Type 2 diabetes Colorectal cancer development risk is higher in Type 2 (non-insulin-dependent) diabetes patients. In fact, both diseases have common risk factors such as excess weight and obesity. However, this high risk is present independently from common factors and treatment results in these patients are poorer.
Presence of inherited syndrome: 5-10% of patients with colon, rectum cancer development have inherited genetic disorder (mutations) that cause familial cancer syndromes. Familial adenomatous polyposis (FAP) and Lynch Syndrome (hereditary non-polyposis colorectal cancer, or HNPCC) are the most common syndromes known to be associated with colorectal cancer, however, other rarer syndromes may increase the colon and rectum cancer risk.
INHERITED COLORECTAL CANCER SYNDROMES
Familial adenomatous polyposis (FAP): FAP is caused by mutated APC gene that is inherited from parents. Approximately 1% of all colorectal cancers are caused by FAP. In the most common type of FAP, hundreds or even thousands of polyps are formed in the colon and rectum during the adolescence period. Cancer generally develops in one or more of these polyps in the 20s. If the colon is not removed for precaution, almost always colon cancer develops by the time the patient turns 40. Incidence of stomach, small intestine and other organ cancers also increase in people with FAP. In a sub-type of this disease where polyps are less than 100, colon or rectum cancer development occurs in latter ages.
Gardner syndrome is a FAP type that is accompanied by non-cancerous tumors in skin, soft tissue and bones.
Lynch Syndrome (hereditary non-polyposis colorectal caner, or HNPCC): Lynsch Syndrome is responsible for 2-4% of all colorectal cancers. It is generally caused by a hereditary disorder in MLH1 and MLH2 genes that help repair DNA damage. Colon and rectum cancers develop in patients who have Lynch syndrome, but later than those with FAP. There may be polyps in people with Lynch syndrome but they are generally a few. Colorectal cancer development risk of these patients may increase up to 80% depending on the affected gene. Simultaneous or separate endometrium cancer development risk is also significantly increased in women. In addition, there is an increased incidence of ovarian, pancreatic, renal, brain, ureter and bile duct cancers.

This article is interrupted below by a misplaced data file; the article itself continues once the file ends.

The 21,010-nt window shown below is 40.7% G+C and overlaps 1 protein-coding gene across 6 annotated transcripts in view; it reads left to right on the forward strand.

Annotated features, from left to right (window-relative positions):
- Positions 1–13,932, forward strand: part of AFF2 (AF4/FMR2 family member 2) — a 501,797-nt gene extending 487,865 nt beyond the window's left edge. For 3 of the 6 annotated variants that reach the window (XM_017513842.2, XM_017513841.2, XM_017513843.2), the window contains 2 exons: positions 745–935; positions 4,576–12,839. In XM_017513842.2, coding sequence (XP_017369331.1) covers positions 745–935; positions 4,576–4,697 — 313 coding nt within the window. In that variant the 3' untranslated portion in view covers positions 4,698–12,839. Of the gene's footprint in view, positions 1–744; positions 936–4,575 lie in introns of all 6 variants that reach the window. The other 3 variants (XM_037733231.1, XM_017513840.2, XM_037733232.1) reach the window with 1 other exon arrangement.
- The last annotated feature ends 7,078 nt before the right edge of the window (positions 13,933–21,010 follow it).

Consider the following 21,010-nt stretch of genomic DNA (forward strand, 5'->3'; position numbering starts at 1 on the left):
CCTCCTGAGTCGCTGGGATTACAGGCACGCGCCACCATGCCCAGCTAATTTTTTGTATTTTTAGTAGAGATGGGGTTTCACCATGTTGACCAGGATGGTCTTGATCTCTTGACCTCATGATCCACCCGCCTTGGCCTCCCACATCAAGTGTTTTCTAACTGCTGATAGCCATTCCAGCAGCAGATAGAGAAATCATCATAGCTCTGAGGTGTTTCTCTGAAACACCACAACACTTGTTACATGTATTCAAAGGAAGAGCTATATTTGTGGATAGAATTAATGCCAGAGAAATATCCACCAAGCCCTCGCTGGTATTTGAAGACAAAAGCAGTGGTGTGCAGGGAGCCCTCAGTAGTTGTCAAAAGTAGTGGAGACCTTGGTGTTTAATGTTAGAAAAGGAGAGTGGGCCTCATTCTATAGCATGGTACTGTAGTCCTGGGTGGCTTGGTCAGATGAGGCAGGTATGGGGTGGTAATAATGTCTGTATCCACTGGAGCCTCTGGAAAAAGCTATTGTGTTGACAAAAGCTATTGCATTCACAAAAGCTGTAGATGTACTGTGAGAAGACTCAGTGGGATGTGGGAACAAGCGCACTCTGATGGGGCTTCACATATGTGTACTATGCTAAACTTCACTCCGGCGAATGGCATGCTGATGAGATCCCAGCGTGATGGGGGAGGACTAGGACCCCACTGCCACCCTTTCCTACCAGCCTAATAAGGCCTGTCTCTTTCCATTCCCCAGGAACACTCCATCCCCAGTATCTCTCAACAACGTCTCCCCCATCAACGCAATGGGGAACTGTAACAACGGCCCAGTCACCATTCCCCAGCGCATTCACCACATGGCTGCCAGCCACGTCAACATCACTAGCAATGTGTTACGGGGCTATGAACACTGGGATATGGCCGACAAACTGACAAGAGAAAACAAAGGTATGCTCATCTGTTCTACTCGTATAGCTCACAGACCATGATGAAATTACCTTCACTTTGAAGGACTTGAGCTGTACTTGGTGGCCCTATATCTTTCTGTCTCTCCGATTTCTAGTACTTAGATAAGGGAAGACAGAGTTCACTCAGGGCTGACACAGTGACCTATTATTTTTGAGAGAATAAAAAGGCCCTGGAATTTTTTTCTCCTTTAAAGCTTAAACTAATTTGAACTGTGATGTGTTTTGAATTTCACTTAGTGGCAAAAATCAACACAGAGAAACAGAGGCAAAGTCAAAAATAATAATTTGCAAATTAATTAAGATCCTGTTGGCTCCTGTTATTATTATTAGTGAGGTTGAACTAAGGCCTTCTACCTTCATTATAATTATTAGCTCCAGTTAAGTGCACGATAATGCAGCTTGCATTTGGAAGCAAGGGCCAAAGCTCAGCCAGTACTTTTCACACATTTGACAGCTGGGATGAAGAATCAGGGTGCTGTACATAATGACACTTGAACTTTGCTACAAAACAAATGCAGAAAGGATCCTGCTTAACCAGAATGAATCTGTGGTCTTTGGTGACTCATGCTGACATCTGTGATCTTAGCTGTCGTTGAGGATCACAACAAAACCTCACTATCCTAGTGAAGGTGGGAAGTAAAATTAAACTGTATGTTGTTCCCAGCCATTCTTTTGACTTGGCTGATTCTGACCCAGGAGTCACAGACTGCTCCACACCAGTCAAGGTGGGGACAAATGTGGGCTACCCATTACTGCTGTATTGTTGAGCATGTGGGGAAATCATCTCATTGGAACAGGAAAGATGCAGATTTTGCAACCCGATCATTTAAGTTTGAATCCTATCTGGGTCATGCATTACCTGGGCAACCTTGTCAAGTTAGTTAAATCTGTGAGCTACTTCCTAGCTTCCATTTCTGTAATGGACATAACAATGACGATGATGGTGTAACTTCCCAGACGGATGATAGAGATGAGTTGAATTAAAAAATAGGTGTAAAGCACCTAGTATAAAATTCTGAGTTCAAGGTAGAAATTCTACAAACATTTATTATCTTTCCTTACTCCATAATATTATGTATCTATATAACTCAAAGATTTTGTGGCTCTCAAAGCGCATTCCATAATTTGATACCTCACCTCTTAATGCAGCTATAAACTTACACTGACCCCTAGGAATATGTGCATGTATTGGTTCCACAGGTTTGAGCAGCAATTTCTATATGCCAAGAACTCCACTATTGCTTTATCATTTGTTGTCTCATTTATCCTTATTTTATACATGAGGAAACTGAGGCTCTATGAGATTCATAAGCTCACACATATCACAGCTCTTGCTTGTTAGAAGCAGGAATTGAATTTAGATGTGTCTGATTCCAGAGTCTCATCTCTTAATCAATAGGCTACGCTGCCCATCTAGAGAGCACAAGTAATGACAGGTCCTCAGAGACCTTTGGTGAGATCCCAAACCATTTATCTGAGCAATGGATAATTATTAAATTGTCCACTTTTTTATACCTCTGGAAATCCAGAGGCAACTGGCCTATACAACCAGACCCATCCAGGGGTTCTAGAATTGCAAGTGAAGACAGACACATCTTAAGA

Turcot syndrome: In this rare inherited condition, in addition to increased colorectal cancer and adenomatous polyp development, brain tumors are also reported more frequently. Turcot syndrome has 2 types. One has genetic disorders similar to FAP and brain tumors of these patients are medulloblastomas. Other type has genetic disorders similar to Lynch syndrome and glioblastoma develops.
Peutz-Jeghers syndrome: In this rare inherited disease, skin spots are formed around mouth and sometimes hands and feet, and a different type of polyp called hamartoma is seen in the digestive system. In addition to several different cancer types, these patients are also in the risk group of colorectal cancer and tumors generally occur in early ages. Mutations of STK1 gene is the cause.
Polyposis accompanied by MUTYH If the colon is not removed in these patients, adenomatous polyps become cancerous. There is also an increased incidence of small bowel, skin, ovarian and bladder cancer in these patients. Disease is caused by MUTYH gene mutations.
Generally, all of these syndromes cause cancers to occur in earlier ages than normal. Therefore it is important to perform screenings and take necessary measures at earlier ages for these family members.